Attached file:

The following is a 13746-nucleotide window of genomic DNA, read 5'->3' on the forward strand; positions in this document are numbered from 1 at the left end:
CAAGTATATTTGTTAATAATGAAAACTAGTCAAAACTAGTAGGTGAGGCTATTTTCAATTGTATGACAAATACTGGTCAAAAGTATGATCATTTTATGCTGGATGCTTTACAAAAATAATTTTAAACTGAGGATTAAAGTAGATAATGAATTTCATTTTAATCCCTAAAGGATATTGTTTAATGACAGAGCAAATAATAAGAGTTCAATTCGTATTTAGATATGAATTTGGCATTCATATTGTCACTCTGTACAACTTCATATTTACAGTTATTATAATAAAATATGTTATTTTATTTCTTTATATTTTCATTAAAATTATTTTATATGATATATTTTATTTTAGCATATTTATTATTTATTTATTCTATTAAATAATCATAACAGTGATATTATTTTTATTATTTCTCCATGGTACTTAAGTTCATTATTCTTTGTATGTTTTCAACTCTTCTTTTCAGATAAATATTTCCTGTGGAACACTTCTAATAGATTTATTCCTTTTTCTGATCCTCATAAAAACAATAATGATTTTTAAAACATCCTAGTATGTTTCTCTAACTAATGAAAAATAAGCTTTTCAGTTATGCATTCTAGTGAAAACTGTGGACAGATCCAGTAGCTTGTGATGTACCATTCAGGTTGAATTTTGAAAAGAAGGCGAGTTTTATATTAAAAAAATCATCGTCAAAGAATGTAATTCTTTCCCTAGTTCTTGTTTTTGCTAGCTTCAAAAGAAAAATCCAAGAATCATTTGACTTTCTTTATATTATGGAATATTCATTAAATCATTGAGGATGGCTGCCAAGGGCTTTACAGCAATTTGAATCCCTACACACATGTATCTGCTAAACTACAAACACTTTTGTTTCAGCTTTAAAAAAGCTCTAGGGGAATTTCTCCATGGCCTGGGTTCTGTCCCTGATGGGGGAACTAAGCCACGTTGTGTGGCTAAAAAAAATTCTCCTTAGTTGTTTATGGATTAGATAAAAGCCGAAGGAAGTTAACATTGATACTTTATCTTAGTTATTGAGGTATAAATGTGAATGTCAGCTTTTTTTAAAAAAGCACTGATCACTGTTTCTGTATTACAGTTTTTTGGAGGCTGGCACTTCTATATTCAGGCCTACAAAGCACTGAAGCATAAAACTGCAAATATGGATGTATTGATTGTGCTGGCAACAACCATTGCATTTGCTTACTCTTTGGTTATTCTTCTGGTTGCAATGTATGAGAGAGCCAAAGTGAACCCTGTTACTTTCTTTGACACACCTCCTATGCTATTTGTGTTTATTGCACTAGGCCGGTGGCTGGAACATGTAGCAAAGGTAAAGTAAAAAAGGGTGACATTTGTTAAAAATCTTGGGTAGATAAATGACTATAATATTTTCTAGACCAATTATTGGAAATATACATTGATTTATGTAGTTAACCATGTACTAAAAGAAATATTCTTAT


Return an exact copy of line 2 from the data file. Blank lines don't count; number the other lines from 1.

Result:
CAAGTATATTTGTTAATAATGAAAACTAGTCAAAACTAGTAGGTGAGGCTATTTTCAATTGTATGACAAATACTGGTCAAAAGTATGATCATTTTATGCTGGATGCTTTACAAAAATAATTTTAAACTGAGGATTAAAGTAGATAATGAATTTCATTTTAATCCCTAAAGGATATTGTTTAATGACAGAGCAAATAATAAGAGTTCAATTCGTATTTAGATATGAATTTGGCATTCATATTGTCACTCTGTACAACTTCATATTTACAGTTATTATAATAAAATATGTTATTTTATTTCTTTATATTTTCATTAAAATTATTTTATATGATATATTTTATTTTAGCATATTTATTATTTATTTATTCTATTAAATAATCATAACAGTGATATTATTTTTATTATTTCTCCATGGTACTTAAGTTCATTATTCTTTGTATGTTTTCAACTCTTCTTTTCAGATAAATATTTCCTGTGGAACACTTCTAATAGATTTATTCCTTTTTCTGATCCTCATAAAAACAATAATGATTTTTAAAACATCCTAGTATGTTTCTCTAACTAATGAAAAATAAGCTTTTCAGTTATGCATTCTAGTGAAAACTGTGGACAGATCCAGTAGCTTGTGATGTACCATTCAGGTTGAATTTTGAAAAGAAGGCGAGTTTTATATTAAAAAAATCATCGTCAAAGAATGTAATTCTTTCCCTAGTTCTTGTTTTTGCTAGCTTCAAAAGAAAAATCCAAGAATCATTTGACTTTCTTTATATTATGGAATATTCATTAAATCATTGAGGATGGCTGCCAAGGGCTTTACAGCAATTTGAATCCCTACACACATGTATCTGCTAAACTACAAACACTTTTGTTTCAGCTTTAAAAAAGCTCTAGGGGAATTTCTCCATGGCCTGGGTTCTGTCCCTGATGGGGGAACTAAGCCACGTTGTGTGGCTAAAAAAAATTCTCCTTAGTTGTTTATGGATTAGATAAAAGCCGAAGGAAGTTAACATTGATACTTTATCTTAGTTATTGAGGTATAAATGTGAATGTCAGCTTTTTTTAAAAAAGCACTGATCACTGTTTCTGTATTACAGTTTTTTGGAGGCTGGCACTTCTATATTCAGGCCTACAAAGCACTGAAGCATAAAACTGCAAATATGGATGTATTGATTGTGCTGGCAACAACCATTGCATTTGCTTACTCTTTGGTTATTCTTCTGGTTGCAATGTATGAGAGAGCCAAAGTGAACCCTGTTACTTTCTTTGACACACCTCCTATGCTATTTGTGTTTATTGCACTAGGCCGGTGGCTGGAACATGTAGCAAAGGTAAAGTAAAAAAGGGTGACATTTGTTAAAAATCTTGGGTAGATAAATGACTATAATATTTTCTAGACCAATTATTGGAAATATACATTGATTTATGTAGTTAACCATGTACTAAAAGAAATATTCTTAT